3.3 Partitioning

After booting from your preferred media, you will need to partition your hard disk. The disk partition is where the Linux filesystem will be created and is where Slackware will be installed. At the very minimum we recommend creating two partitions; one for your root filesystem (/) and one for swap space.

After the root disk finishes loading, it will present you with a login prompt. Log in as root (there is no password). At the shell prompt, run either cfdisk(8) or fdisk(8). The cfdisk program provides a more user-friendly interface than the regular fdisk program, but does lack some features. We will briefly explain the fdisk program below.

Begin by running fdisk for your hard disk. In Linux, the hard disks do not have drive letters, but are represented by a file. The first IDE hard disk (primary master) is /dev/hda, the primary slave is /dev/hdb, and so on. SCSI disks follow the same type system, but are in the form of /dev/sdX. You will need to start fdisk and pass it your hard disk:

# fdisk /dev/hda

Like all good Unix programs, fdisk gives you a prompt (thought you were getting a menu, right?). The first thing you should do is examine your current partitions. We do that by typing p at the fdisk prompt:

Command (m for help): p

This will display all sorts of information about your current partitions. Most people pick a free drive to install to and then remove any existing partitions on it to create room for the Linux partitions.



There is no easy way to recover from deleting a partition, so always back up before playing with them.

Looking at the table of partition information you should see a partition number, the size of the partition, and its type. There's more information, but don't worry about that for now. We are going to delete all of the partitions on this drive to create the Linux ones. We run the d command to delete those:

Command (m for help): d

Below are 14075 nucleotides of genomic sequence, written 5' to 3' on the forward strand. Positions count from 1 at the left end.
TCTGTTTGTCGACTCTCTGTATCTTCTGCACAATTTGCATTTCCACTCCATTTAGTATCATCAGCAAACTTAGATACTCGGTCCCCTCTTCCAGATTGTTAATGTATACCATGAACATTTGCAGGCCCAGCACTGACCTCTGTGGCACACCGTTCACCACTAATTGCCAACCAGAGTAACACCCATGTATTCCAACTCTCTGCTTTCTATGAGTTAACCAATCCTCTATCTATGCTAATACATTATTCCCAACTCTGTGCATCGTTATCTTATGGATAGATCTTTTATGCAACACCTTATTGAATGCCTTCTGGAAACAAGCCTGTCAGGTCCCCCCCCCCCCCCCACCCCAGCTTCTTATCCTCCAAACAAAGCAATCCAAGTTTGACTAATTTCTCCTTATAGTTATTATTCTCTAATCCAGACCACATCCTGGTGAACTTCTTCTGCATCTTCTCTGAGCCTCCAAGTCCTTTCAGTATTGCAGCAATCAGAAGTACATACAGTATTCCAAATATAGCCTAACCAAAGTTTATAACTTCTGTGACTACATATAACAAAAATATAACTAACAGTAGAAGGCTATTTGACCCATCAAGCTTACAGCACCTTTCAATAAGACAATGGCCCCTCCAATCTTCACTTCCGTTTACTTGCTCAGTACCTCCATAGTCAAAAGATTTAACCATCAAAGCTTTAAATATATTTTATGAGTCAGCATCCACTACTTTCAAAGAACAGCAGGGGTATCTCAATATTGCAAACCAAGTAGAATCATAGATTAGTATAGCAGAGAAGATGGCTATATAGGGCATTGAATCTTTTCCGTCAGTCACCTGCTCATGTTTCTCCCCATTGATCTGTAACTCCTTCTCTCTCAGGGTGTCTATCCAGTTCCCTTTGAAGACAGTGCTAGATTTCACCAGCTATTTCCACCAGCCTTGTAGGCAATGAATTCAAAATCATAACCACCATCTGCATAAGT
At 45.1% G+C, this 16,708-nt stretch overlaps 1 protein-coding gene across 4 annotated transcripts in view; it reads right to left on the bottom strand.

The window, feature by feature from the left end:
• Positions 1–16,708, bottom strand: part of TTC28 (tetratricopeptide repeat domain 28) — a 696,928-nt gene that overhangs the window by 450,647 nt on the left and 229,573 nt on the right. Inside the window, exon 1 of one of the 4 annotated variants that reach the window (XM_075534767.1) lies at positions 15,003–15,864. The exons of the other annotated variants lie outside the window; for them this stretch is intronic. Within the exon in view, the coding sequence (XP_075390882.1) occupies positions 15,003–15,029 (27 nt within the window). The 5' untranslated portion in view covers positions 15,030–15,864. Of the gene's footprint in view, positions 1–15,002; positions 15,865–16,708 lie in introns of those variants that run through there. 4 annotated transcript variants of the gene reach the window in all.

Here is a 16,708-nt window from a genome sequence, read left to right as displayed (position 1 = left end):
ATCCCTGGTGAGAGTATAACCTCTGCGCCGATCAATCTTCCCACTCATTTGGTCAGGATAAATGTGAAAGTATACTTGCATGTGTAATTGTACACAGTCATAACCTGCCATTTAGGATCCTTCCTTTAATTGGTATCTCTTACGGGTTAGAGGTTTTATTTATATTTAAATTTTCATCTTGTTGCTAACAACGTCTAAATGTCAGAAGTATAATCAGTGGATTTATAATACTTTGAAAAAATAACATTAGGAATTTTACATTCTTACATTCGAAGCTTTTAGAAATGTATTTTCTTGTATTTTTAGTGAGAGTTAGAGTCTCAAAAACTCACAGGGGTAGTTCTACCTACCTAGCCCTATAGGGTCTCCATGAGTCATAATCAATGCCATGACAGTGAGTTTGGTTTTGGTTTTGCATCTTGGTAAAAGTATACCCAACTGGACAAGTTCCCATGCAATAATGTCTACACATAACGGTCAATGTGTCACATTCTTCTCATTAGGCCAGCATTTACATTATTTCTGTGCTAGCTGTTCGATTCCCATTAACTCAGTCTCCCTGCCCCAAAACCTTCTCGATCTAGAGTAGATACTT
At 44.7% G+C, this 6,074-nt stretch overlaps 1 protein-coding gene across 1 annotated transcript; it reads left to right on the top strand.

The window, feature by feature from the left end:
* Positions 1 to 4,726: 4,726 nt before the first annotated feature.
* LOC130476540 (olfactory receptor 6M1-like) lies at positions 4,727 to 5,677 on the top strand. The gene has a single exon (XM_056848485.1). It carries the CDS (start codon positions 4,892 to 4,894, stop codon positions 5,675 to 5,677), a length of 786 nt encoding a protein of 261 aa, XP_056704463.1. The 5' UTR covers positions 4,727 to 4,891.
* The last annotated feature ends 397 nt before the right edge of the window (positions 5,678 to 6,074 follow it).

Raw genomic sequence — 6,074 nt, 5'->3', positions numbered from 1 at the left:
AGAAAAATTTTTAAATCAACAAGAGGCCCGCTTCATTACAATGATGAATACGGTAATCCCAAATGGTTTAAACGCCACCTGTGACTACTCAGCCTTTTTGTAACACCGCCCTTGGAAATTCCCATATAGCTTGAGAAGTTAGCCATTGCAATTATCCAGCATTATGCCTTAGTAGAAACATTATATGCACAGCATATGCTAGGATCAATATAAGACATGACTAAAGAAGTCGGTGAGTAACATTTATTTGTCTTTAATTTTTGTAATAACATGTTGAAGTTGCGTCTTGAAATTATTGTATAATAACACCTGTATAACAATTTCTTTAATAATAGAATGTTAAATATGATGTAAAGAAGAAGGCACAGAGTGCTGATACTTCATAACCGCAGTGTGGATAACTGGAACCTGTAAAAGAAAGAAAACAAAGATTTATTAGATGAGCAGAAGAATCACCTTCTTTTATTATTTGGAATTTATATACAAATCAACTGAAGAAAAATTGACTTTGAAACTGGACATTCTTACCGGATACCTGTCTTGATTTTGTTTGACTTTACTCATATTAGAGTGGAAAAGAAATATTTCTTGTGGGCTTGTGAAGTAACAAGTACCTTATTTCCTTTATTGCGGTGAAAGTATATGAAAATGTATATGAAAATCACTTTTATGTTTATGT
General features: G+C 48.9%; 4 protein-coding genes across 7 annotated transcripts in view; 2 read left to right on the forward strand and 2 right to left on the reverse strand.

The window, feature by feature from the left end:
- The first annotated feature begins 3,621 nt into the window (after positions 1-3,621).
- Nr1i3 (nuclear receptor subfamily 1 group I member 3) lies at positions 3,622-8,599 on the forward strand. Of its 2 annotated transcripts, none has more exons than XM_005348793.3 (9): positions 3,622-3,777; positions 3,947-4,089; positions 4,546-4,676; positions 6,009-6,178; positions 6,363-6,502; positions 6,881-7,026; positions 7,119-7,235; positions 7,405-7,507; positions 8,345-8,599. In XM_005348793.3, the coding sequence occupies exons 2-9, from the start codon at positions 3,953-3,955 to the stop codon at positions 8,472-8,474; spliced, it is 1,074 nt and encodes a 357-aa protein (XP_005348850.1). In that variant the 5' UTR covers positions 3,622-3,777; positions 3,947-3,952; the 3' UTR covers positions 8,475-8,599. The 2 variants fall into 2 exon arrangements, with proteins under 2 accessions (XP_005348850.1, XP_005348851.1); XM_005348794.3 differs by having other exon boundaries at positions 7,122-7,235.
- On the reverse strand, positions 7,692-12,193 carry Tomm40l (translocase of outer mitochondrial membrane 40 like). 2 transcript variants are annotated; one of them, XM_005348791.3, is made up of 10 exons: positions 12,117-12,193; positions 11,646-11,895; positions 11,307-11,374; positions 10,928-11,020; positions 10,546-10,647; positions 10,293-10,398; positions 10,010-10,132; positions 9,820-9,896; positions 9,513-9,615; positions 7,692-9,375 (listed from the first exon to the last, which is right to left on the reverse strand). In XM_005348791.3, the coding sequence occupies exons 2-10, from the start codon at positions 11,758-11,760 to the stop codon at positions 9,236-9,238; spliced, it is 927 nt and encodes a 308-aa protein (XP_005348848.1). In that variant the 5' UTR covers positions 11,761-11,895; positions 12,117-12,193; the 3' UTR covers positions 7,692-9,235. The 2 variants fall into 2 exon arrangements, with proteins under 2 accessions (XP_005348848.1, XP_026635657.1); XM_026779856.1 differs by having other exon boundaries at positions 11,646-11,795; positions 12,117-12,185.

Partition number (1-4): 1

This process should be continued for each of the partitions. After deleting the partitions we are ready to create the Linux ones. We have decided to create one partition for our root filesystem and one for swap. It is worth noting that Unix partitioning schemes are the subject of many flame wars, and that most users will tell you the best way to do it. At a minimum, you should create one partition for / and one for swap. Over time, you'll develop a method that works well for you.

I use two basic partition schemes. The first is for a desktop. I make 4 partitions, /, /home, /usr/local, and swap. This lets me re-install or upgrade the entire installation under / without wiping out my data files under /home or my custom compiled applications under /usr/local. For servers, I often replace the /usr/local partition with a /var partition. Many different servers store information on that partition and having it kept separate from / has certain performance benefits. For now, we're sticking with just two partitions: / and swap.

Now we create the partitions with the n command:

Command (m for help): n
Command action
   e   extended
   p   primary partition (1-4)
Partition number (1-4):1
First cylinder (0-1060, default 0):0
 Last cylinder or +size or +sizeM or +sizeK (0-1060, default 1060):+64M

You need to make sure you create primary partitions. The first partition is going to be our swap partition. We tell fdisk to make partition number 1 a primary partition. We start it at cylinder 0 and for the ending cylinder we type +64M. This will give us a 64 megabyte partition for swap. (The size of the swap partition you need actually depends on the amount of RAM you have. It is conventional wisdom that a swap space double the size of your RAM should be created.) Then we define primary partition number 2 starting at the first available cylinder and going all the way to the end of the drive.

Command (m for help):n
Command action
   e   extended
   p   primary partition (1-4)
Partition number (1-4):2
First cylinder (124-1060, default 124):124
Last cylinder or +size or +sizeM or +sizeK (124-1060, default 1060):1060

We are almost done. We need to change the type of the first partition to type 82 (Linux swap). Type t to change the type, select the first partition, and type 82. Before writing your changes to the disk, you should look at the new partition table one last time. Use the p in fdisk to display the partition table. If everything looks good, type w to write your changes to the disk and quit fdisk.